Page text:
St Oswald’s Hospice consultant hailed future leader of Palliative Care as she begins new research project

“I am delighted to have this opportunity to improve palliative care for our patients.”

One of our consultants has started research to improve palliative care as part of her National Institute for Health and Care Research (NIHR) Advanced Fellowship in Palliative Care Research, the first of its kind to have been awarded.

Dr Felicity Dewhurst will conduct the research at the hospice in partnership with Newcastle University.

NIHR Advanced Fellowships are only given to individuals deemed future leaders of research in their medical fields.

Felicity said:

“It is an honour to receive the first Advanced Fellowship awarded in Palliative Care Research and I am delighted to have this opportunity to improve palliative care for our patients.”

During the Advanced Fellowship, which will last just over 6 years, Felicity will lead research looking at ways to improve palliative care for patients with multiple long-term conditions (MLTCs).

She explained:

“Even though palliative care is a universal human right, people with multiple long-term conditions, particularly non-cancer illnesses such as chronic obstructive pulmonary disease, heart failure and dementia, often don’t get as good care at the end of life as they could do.

“I want to change this by providing evidence of how palliative care should be provided for this patient group and that good palliative care has the potential to save money by reducing futile treatments and hospital admissions.

“Most importantly, I want to help provide better experiences for patients and their families.”

Felicity is hoping her research will provide vital insights into how healthcare providers can deliver more effective palliative care – particularly among older and frailer patients, and those from socio economic deprived backgrounds and from minoritised communities, who are more likely to be living with MLTCs.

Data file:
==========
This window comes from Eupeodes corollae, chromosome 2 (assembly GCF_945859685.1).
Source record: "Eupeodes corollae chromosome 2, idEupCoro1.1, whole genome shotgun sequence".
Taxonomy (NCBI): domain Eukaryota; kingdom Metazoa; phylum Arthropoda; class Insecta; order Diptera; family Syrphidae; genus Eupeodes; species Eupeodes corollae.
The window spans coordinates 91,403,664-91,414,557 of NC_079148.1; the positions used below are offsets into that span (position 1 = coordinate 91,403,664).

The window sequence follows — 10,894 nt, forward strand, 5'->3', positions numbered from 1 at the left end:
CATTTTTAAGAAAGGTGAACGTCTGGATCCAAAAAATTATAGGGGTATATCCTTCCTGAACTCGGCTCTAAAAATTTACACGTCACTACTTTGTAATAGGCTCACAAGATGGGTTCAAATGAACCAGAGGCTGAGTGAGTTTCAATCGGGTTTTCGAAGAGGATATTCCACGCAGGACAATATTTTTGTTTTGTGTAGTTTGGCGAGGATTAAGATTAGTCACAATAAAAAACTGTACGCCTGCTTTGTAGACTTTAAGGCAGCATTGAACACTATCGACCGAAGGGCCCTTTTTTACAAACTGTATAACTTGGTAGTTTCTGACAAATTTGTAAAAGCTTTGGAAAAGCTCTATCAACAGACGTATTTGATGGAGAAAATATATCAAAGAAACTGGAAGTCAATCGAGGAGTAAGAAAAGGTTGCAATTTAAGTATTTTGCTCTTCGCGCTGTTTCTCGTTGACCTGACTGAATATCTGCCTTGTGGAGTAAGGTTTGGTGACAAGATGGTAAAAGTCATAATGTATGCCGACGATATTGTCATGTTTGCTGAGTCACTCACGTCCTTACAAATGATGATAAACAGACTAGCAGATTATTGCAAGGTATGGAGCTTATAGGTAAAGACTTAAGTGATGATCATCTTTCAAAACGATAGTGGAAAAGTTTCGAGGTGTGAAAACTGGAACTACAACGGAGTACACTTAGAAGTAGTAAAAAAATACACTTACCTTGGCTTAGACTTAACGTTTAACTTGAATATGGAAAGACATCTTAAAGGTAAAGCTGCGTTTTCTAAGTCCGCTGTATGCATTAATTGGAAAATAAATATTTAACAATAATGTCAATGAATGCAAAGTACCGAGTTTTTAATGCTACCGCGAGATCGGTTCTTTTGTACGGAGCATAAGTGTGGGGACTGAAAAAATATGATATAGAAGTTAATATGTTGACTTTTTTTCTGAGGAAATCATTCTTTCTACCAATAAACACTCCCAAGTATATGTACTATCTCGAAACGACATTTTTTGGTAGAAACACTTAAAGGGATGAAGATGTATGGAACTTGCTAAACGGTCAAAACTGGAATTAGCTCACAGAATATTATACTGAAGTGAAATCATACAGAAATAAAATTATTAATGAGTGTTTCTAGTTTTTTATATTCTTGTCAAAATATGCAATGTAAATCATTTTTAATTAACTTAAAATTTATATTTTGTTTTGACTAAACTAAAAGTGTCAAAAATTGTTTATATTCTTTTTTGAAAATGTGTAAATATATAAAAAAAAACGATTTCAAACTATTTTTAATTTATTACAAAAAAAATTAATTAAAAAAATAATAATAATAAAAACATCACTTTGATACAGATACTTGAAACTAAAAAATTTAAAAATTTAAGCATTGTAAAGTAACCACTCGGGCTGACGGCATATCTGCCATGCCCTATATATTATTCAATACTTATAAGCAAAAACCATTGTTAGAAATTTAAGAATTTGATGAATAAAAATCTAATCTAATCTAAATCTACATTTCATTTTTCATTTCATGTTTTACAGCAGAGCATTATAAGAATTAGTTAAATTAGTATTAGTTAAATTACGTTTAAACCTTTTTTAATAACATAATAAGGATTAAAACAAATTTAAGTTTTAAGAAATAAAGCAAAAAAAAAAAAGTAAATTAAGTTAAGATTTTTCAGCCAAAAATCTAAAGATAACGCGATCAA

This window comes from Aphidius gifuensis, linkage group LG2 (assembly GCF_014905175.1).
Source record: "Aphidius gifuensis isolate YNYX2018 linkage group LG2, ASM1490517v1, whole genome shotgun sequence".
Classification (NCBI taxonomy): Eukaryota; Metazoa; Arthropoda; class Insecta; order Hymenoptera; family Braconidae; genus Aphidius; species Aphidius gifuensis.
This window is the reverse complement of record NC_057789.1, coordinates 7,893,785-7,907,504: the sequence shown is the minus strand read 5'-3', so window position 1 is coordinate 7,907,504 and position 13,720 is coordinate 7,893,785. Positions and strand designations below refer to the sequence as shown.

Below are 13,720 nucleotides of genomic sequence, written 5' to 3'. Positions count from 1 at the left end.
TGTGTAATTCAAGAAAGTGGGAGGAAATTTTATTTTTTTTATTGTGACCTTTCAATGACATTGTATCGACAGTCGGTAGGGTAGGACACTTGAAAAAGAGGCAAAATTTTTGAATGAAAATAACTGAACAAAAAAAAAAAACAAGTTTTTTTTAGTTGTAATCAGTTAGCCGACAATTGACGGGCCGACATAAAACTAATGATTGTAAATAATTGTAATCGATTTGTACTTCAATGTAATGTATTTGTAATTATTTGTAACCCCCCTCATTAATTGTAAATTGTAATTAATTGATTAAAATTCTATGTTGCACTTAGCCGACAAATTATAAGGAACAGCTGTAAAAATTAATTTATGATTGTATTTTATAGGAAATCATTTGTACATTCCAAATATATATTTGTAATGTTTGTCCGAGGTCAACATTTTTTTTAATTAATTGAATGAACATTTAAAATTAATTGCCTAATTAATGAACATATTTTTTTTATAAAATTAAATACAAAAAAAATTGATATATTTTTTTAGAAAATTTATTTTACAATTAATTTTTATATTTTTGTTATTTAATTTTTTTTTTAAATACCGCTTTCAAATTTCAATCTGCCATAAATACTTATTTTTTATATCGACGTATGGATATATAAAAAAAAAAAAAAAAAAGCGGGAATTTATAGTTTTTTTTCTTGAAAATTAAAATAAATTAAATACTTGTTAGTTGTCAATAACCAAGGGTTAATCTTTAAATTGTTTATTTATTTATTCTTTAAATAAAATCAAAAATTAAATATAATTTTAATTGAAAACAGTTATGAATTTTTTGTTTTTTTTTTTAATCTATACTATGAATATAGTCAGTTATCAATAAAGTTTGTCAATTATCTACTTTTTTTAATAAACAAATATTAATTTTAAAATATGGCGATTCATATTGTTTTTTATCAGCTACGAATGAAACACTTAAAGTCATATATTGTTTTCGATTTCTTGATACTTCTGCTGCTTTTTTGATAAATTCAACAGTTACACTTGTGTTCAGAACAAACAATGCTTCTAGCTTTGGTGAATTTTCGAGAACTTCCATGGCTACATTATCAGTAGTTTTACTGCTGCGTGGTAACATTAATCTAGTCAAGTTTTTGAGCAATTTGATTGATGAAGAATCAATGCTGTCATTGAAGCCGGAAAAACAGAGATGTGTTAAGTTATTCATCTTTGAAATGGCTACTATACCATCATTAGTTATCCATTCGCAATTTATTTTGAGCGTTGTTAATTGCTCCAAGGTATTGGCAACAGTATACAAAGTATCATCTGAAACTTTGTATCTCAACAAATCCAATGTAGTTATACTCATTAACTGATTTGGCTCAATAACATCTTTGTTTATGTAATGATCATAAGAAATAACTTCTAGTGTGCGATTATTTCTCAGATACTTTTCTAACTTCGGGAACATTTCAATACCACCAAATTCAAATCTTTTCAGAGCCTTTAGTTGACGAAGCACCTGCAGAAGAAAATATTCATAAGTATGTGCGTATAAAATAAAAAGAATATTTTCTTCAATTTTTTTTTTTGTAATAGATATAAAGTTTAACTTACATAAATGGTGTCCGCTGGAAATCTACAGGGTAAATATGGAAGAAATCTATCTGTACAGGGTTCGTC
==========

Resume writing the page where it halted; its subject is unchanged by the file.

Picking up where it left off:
She will also look at the evidence supporting the multidisciplinary approach for those with multiple long-term conditions, specifically the incorporation of care from allied healthcare professionals such as occupational therapists and physiotherapists.

Felicity added:

“Allied healthcare professionals do an amazing job. I want to show the value they bring to palliative care and highlight the need for providers to invest in those roles.”

Felicity initially began her medical career in geriatrics before moving into palliative care.

She said:

“I was attracted to palliative care because it treats the whole person – not just a single physical thing that’s wrong with them. I also wanted to make a difference to people at very difficult times in their and their families’ lives.”

By being the first-ever recipient of the NIHR Advanced Fellowship in Palliative Care Research, Felicity wants to shine a light on the area of healthcare she feels so passionately about and one that has traditionally seen under investment.

She said:

“Palliative care has had relatively little funding compared to bigger specialisms, such as oncology, but I’m hoping my Fellowship will help provide evidence that it is worth investing in.

“I also want to promote the benefits of research that’s embedded in voluntary sector organisations and non-NHS organisations.”

Our Chief Executive of St Oswald’s Hospice, Steph Edusei, added:

“The team couldn’t be prouder of Felicity being given this distinguished Advanced Fellowship – the first of its kind in palliative care to be awarded by the NIHR.

“It is a credit to her hard work and commitment to improving palliative care for her patients, and her support of the multidisciplinary team who work alongside her.

“As a research-active hospice rooted in the North East of England, St Oswald’s Hospice is fully committed to using insights gained through research to improve the excellent care we provide to everyone with progressive, life-limiting conditions, and their families and carers too.

“We eagerly await the results of Felicity’s research in partnership with us and Newcastle University to see how her findings can be incorporated into what we do to better provide quality time for everyone.”

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